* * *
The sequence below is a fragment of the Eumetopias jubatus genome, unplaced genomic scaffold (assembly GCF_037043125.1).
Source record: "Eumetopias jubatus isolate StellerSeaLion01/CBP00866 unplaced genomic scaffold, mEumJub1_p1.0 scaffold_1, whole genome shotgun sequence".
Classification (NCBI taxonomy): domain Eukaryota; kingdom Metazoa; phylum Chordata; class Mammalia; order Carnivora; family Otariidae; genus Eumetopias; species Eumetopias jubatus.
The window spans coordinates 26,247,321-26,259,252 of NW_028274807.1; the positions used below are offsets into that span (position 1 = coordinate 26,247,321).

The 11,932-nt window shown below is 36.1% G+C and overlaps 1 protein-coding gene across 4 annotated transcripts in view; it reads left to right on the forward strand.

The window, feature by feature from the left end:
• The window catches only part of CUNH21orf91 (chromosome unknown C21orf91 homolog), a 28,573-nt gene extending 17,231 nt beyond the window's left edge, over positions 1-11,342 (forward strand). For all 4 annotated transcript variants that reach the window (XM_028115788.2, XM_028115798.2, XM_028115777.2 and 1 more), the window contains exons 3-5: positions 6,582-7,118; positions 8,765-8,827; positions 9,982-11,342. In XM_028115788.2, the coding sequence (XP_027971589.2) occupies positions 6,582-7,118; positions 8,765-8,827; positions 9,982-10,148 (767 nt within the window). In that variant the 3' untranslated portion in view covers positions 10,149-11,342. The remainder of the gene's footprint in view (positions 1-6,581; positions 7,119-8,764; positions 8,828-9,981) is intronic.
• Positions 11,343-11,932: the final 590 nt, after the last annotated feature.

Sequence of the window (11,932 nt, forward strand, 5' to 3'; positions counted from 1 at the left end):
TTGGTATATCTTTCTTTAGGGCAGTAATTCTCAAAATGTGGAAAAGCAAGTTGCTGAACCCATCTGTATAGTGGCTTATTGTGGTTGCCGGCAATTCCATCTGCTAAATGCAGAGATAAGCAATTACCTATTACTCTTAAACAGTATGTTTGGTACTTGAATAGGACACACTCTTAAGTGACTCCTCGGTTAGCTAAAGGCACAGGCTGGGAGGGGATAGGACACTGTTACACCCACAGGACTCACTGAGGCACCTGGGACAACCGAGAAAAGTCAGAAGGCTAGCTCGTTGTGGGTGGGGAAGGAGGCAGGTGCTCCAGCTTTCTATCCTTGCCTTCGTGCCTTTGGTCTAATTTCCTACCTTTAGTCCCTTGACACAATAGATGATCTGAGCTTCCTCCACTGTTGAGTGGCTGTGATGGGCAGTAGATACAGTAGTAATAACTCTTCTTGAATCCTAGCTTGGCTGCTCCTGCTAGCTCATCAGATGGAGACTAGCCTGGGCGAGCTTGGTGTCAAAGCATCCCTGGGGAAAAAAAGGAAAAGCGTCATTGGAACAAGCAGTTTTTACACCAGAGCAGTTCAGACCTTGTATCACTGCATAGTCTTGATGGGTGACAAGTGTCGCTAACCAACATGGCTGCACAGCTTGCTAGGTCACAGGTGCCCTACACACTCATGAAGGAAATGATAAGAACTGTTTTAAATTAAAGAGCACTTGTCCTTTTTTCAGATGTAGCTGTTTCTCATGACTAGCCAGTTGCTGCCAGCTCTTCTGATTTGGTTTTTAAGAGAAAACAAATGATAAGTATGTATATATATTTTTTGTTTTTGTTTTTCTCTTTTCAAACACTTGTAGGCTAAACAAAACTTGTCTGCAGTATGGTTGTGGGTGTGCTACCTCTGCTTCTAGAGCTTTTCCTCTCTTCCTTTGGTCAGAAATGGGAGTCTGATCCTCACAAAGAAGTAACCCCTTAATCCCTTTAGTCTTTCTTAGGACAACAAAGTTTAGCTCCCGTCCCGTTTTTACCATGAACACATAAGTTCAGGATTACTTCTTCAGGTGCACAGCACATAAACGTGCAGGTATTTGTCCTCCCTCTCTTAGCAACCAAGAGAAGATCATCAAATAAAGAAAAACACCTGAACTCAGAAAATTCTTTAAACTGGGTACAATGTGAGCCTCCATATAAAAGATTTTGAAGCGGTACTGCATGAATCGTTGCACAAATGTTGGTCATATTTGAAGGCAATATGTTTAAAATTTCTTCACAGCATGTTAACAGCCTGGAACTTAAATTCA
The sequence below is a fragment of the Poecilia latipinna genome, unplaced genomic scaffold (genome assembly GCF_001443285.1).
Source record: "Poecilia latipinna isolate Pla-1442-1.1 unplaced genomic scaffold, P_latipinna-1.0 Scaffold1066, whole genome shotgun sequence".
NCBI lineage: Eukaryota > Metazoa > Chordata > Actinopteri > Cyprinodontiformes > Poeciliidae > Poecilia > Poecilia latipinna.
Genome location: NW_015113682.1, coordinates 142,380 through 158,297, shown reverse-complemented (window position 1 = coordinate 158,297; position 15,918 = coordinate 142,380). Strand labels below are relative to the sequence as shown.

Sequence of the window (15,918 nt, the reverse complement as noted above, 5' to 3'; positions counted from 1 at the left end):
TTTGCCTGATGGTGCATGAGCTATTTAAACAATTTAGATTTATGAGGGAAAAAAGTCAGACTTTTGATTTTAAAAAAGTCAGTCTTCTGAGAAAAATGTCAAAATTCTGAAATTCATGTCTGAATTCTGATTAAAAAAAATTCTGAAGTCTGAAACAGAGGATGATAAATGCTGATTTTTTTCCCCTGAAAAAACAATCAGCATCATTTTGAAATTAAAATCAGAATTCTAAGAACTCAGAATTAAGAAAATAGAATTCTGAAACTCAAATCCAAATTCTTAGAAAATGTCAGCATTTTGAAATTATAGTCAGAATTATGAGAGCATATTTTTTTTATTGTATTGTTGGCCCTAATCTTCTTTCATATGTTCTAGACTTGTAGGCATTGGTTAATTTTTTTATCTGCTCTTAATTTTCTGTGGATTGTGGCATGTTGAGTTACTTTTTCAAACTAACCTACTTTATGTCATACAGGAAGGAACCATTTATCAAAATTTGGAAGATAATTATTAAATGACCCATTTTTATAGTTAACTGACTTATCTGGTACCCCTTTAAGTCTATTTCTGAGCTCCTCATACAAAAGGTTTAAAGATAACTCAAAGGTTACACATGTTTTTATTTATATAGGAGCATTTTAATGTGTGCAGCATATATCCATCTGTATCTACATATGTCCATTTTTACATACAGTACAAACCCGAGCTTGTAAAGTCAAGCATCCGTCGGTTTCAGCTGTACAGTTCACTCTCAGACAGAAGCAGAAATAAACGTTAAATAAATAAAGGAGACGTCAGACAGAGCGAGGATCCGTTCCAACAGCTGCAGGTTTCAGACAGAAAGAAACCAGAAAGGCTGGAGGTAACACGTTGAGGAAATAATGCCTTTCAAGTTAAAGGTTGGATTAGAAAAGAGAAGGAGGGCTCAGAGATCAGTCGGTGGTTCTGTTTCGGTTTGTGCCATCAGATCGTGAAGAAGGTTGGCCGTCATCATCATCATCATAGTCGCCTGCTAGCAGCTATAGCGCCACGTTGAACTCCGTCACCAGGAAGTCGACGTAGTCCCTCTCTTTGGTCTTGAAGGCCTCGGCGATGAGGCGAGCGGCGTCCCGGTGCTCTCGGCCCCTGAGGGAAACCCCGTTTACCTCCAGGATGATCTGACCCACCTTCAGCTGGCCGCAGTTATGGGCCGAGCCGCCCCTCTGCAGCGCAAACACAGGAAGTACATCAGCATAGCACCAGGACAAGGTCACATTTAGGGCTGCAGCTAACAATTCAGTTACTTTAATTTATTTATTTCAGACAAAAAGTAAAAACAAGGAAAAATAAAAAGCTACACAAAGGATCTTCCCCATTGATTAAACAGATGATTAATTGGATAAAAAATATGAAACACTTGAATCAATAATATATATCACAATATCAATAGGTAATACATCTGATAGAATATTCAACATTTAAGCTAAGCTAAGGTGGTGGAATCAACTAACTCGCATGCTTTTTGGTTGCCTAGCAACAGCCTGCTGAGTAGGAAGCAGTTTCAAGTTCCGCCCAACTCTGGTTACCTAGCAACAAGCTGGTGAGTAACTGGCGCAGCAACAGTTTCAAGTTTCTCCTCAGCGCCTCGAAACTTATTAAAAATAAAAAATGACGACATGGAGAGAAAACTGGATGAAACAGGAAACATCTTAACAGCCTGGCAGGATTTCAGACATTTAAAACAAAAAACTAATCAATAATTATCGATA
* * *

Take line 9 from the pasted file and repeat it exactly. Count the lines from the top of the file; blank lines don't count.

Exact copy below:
Sequence of the window (11,932 nt, forward strand, 5' to 3'; positions counted from 1 at the left end):